Friday, September 27, 2019
Larry Zelenak (Duke) presents “We Will See That You Are Troubled Right Along”: Women and the Politics of the Early Federal Income Tax at Boston College today as part of its Tax Policy Workshop Series hosted by Jim Repetti, Diane Ring, and Shu-Yi Oei:
This essay tells the stories of three women who, in the early years of the federal income tax, claimed significant roles in tax policy debates by focusing on the intersection of the income tax and policy issues in the female sphere. In chronological order of their contributions, they are: Helen M. Bent, who critiqued the treatment of married women in the bill that became the 1913 income tax; the leading suffragist Anna Howard Shaw, who shortly after enactment of the 1913 income tax urged passive resistance to the tax by unfranchised women; and attorney Martha Connole, who in 1927 explained to the Ways and Means Committee how the income tax rules were unfair to single women. Shaw was famous during her lifetime and remains well-known today, but neither Bent nor Connole was ever famous, and both are all but forgotten today.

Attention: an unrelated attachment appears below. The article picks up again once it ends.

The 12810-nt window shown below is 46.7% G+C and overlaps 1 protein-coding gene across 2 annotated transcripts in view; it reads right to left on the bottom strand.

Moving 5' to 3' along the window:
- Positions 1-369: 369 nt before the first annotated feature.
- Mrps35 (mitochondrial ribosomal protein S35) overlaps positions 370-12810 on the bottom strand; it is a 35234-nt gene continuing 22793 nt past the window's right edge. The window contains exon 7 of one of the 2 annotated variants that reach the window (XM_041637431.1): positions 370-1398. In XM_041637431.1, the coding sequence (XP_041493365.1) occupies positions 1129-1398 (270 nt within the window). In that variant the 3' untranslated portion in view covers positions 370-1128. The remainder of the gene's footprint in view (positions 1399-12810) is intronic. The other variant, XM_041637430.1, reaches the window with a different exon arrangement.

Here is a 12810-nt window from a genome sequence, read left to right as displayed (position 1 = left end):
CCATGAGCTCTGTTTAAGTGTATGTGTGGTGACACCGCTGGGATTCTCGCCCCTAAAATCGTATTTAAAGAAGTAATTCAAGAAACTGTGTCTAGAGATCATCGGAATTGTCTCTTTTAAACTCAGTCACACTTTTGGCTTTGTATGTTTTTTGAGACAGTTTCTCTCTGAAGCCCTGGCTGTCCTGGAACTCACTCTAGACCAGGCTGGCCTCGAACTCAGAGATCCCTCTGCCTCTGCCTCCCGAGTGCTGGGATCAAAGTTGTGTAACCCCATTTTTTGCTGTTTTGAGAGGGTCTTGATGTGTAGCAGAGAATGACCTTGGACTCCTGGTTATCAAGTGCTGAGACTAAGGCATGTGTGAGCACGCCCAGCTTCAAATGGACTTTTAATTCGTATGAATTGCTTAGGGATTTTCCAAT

As this essay aims to demonstrate, both were impressive women–in Connole’s case, maybe even extraordinary–and well worth remembering.